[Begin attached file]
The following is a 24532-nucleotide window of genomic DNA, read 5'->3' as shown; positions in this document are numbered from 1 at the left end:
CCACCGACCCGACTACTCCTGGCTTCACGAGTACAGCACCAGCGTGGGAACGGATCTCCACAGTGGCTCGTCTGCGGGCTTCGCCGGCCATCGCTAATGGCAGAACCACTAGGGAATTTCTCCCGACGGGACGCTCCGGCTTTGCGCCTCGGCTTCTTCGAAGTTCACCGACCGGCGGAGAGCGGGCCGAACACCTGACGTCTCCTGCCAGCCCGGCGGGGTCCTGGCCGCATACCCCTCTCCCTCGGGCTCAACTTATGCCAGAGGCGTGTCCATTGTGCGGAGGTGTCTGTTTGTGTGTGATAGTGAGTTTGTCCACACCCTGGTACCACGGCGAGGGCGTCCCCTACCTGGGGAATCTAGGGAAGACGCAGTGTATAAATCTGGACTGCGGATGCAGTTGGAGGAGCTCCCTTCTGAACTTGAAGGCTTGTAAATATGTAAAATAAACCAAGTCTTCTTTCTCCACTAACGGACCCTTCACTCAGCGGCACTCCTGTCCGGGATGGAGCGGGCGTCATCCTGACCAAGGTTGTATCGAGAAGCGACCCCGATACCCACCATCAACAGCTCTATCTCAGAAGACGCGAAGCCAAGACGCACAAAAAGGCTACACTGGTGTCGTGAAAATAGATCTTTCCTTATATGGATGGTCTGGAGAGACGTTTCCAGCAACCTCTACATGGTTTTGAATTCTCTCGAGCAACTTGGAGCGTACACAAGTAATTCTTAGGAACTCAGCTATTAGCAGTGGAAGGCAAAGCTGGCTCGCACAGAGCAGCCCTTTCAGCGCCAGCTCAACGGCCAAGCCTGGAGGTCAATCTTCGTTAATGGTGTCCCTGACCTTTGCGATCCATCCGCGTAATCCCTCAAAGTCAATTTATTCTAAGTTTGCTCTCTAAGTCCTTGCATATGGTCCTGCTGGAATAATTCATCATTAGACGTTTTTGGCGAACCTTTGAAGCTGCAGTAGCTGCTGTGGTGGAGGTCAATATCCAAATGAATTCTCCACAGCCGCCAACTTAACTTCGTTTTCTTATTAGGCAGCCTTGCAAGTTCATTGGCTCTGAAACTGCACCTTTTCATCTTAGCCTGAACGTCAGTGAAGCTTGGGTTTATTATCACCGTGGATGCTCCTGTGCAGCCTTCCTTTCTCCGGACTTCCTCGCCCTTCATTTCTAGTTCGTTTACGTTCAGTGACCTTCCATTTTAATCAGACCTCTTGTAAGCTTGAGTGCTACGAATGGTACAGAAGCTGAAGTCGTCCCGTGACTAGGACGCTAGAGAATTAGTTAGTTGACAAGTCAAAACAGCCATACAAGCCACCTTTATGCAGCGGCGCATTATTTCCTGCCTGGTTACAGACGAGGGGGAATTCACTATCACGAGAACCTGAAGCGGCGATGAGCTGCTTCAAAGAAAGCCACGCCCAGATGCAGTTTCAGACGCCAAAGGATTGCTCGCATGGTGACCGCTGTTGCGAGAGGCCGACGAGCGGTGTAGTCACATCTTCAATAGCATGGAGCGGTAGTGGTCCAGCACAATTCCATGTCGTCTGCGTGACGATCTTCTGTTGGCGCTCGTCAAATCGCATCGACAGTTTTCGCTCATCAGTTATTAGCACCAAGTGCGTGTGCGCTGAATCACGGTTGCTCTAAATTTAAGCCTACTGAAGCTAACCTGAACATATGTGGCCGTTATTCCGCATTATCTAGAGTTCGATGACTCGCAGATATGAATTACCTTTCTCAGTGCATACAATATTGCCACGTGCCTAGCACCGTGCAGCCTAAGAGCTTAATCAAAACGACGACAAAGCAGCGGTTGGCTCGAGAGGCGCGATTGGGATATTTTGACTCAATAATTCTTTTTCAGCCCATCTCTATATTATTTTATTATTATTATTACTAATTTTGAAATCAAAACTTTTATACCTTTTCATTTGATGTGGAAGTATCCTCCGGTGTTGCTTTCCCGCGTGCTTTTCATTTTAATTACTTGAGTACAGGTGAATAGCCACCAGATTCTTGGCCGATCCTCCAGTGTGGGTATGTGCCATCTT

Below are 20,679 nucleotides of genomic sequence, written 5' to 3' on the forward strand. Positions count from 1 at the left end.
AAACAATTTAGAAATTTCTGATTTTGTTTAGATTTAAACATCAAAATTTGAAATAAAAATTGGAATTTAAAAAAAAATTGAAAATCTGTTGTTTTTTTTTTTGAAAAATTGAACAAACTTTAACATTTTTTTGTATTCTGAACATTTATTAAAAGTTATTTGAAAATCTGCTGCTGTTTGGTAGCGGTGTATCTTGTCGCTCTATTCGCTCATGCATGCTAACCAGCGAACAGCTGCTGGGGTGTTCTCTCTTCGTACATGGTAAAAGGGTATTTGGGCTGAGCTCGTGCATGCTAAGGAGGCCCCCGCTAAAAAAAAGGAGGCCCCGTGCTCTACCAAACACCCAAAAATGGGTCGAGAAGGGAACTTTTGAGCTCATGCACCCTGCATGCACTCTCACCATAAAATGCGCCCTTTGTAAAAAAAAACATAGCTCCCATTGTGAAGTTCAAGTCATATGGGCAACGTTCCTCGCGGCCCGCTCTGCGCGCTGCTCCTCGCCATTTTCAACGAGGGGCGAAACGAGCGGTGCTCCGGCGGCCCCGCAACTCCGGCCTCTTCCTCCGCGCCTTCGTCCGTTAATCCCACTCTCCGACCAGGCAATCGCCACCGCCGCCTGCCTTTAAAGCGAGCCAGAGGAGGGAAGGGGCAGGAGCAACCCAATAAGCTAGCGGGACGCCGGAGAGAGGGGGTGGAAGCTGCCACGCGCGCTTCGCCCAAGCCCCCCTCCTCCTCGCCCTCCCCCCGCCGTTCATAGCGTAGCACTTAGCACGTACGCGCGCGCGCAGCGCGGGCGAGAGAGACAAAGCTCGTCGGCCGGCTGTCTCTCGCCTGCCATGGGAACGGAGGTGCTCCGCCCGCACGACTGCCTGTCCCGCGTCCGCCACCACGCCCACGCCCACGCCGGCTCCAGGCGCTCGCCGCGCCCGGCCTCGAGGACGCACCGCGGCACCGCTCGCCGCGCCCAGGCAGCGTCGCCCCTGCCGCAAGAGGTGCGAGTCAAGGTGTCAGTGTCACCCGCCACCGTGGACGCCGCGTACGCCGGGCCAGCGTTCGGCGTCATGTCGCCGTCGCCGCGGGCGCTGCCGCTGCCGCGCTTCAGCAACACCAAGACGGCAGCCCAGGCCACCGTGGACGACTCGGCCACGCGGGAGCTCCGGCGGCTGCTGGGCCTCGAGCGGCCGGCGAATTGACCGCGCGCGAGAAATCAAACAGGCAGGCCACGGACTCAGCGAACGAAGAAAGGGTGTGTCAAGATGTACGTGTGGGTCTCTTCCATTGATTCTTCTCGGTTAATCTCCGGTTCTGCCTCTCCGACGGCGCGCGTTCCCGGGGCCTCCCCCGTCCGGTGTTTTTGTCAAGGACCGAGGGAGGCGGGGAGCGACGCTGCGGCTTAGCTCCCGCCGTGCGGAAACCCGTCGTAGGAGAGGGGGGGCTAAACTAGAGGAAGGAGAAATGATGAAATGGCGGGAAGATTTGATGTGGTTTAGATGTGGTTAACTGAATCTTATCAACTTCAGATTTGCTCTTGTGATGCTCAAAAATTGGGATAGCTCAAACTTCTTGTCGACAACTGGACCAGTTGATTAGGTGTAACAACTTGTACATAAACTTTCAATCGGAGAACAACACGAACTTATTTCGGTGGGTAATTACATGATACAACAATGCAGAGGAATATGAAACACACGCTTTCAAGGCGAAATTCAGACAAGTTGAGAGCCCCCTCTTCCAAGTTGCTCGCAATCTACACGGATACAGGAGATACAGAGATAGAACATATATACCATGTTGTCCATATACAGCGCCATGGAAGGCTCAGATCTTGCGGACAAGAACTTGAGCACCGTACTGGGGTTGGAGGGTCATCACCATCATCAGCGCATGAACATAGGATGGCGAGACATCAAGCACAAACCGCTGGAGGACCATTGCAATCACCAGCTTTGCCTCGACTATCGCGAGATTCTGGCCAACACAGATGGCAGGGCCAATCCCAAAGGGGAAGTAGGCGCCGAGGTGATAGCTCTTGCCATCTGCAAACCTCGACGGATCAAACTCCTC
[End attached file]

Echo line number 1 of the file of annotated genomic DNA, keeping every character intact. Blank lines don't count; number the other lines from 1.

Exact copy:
The following is a 24532-nucleotide window of genomic DNA, read 5'->3' as shown; positions in this document are numbered from 1 at the left end: